And yet, in spite of such visible death and destruction, our politics and many policy conversations are happening as if black invisibility need be maintained in order to achieve the common good, or to get the votes we need, or to reach the audiences to whom we must appeal for success. When shootings or deaths happen in our communities, like the most recent Mother’s Day shooting in New Orleans, they are written off as a sad display of black people’s failure to get it right, categorized as street violence, seemingly suggesting that it is the problem solely of local communities, families and individuals to solve.

Is what happens in black communities so inconsequential to the national conversation? Is the black experience of life in America so meaningless to those who live in other places that it does not engender compassion and a response? Are our lives that invaluable? Are they really worth less that white ones? Is the calculus that in order to appeal to the comfort of the dominant culture, we must maintain the status quo of invisibility? Must we hide our young men’s and women’s fights to stay alive and struggles to remain free to achieve the so-called “common good?”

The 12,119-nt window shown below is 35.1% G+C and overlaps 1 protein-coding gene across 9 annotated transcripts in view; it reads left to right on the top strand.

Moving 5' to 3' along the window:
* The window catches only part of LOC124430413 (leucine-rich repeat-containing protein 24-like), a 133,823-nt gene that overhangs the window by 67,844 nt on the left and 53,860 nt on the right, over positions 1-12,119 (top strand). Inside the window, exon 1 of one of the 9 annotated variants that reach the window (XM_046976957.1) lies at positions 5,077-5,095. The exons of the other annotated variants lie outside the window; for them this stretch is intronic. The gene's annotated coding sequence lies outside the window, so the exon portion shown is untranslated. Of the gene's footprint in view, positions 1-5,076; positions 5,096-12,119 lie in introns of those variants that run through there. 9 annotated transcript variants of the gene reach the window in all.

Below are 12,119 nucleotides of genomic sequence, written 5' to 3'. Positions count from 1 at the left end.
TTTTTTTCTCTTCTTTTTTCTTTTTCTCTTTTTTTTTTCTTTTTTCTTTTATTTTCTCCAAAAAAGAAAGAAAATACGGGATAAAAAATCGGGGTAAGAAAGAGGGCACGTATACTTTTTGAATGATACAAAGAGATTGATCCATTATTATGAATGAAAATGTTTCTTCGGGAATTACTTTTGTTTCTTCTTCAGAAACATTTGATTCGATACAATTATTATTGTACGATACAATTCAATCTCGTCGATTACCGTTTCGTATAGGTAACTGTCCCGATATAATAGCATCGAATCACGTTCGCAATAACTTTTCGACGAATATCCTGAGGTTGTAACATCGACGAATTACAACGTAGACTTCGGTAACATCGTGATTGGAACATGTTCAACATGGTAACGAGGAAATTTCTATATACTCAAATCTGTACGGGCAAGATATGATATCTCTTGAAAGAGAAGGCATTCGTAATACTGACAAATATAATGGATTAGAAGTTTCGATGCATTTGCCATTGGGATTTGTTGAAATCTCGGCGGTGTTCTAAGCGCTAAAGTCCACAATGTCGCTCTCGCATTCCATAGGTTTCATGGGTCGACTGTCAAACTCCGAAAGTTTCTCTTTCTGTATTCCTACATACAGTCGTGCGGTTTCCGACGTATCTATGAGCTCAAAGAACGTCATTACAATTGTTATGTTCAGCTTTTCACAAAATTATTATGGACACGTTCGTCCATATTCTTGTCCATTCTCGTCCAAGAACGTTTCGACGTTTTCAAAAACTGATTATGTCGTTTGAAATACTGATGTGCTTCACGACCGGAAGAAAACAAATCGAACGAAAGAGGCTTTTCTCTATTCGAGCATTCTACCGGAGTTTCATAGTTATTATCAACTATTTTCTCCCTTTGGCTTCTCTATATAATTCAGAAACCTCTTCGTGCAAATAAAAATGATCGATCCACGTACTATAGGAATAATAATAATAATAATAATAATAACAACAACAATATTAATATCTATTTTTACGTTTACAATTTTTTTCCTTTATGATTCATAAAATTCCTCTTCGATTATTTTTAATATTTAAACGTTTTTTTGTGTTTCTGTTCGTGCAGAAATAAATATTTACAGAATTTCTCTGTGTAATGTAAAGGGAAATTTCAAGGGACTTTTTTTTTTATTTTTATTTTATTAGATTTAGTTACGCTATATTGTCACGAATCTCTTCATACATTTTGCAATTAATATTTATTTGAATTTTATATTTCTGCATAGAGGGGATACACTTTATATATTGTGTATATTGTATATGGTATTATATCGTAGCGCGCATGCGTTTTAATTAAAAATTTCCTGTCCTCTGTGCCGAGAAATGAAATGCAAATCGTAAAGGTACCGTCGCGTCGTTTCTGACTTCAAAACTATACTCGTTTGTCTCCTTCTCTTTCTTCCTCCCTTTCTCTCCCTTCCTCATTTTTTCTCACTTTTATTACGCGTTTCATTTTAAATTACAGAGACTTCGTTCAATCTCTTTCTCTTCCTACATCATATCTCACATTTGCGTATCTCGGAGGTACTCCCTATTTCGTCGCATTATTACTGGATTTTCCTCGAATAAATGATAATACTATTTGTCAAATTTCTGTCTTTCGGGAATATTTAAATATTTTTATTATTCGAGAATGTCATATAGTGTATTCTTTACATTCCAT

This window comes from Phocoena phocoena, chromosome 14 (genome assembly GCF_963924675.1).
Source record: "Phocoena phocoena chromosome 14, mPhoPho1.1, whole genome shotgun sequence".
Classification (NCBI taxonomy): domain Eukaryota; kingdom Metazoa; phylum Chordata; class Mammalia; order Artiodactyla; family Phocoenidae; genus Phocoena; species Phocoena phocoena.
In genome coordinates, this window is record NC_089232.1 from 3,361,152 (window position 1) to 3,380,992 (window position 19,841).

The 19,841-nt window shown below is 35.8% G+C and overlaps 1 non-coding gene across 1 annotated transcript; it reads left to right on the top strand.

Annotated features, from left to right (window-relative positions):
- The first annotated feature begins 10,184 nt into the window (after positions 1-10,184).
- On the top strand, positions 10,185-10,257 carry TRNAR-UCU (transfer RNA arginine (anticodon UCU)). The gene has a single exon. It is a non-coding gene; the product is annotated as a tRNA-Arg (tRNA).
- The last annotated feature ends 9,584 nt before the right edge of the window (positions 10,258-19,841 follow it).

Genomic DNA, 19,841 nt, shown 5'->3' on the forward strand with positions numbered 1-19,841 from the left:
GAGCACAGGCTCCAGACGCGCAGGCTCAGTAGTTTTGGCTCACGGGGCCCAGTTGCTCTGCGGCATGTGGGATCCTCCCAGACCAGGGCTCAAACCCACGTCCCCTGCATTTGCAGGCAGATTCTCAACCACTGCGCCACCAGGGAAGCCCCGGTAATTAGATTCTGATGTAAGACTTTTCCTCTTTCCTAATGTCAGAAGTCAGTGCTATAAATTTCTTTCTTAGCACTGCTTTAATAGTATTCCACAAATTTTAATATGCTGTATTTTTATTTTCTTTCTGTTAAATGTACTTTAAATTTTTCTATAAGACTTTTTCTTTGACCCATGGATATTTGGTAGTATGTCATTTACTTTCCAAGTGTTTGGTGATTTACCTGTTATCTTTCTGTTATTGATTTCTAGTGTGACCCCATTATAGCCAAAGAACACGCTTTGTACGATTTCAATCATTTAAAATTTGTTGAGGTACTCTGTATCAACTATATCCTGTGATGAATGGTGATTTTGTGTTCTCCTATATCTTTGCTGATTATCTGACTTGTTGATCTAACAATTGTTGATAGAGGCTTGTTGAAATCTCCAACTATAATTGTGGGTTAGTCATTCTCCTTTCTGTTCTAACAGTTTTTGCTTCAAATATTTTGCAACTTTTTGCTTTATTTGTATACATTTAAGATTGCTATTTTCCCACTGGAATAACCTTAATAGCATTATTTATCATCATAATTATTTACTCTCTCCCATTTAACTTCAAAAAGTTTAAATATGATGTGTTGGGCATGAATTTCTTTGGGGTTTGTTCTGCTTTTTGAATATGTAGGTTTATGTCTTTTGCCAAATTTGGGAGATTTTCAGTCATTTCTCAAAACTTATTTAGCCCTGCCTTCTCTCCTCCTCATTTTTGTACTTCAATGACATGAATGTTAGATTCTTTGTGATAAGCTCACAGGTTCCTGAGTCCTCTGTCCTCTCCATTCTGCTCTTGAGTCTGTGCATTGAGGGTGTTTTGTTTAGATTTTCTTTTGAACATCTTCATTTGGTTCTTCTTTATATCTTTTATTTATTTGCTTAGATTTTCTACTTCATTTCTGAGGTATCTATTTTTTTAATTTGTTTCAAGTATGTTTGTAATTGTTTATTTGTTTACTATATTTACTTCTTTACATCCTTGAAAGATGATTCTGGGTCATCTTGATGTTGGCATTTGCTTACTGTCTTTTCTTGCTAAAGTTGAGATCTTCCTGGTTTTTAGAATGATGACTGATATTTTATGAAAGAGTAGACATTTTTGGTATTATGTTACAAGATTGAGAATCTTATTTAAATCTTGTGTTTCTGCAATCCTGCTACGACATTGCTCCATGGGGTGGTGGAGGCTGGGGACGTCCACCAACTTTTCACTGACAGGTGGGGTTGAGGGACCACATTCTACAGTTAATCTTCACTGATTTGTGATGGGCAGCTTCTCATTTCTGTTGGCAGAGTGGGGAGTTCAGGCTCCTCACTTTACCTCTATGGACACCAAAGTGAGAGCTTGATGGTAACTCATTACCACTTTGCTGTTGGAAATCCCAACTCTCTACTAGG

As we enter the next phase of our national policy discussion around guns and public safety, we need the courage to name and embrace the complexities of issues of suffering in this country and to remove this cloak of invisibility. Personal responsibility, social responsibility, cultural responsibility and national responsibility must not be pitted against each other as an “either/or,” but rather discussed as a “both/and.” In the great words of Rabbi Abraham Joshua Heschel, “Few are guilty; all our responsible.”

We must allow our black communities — black men and boys, in particular — to become as visible as they were on November 6, 2012, in order to truly build lifelines to healing and to solve the major problems facing our country today.


Christian Atheism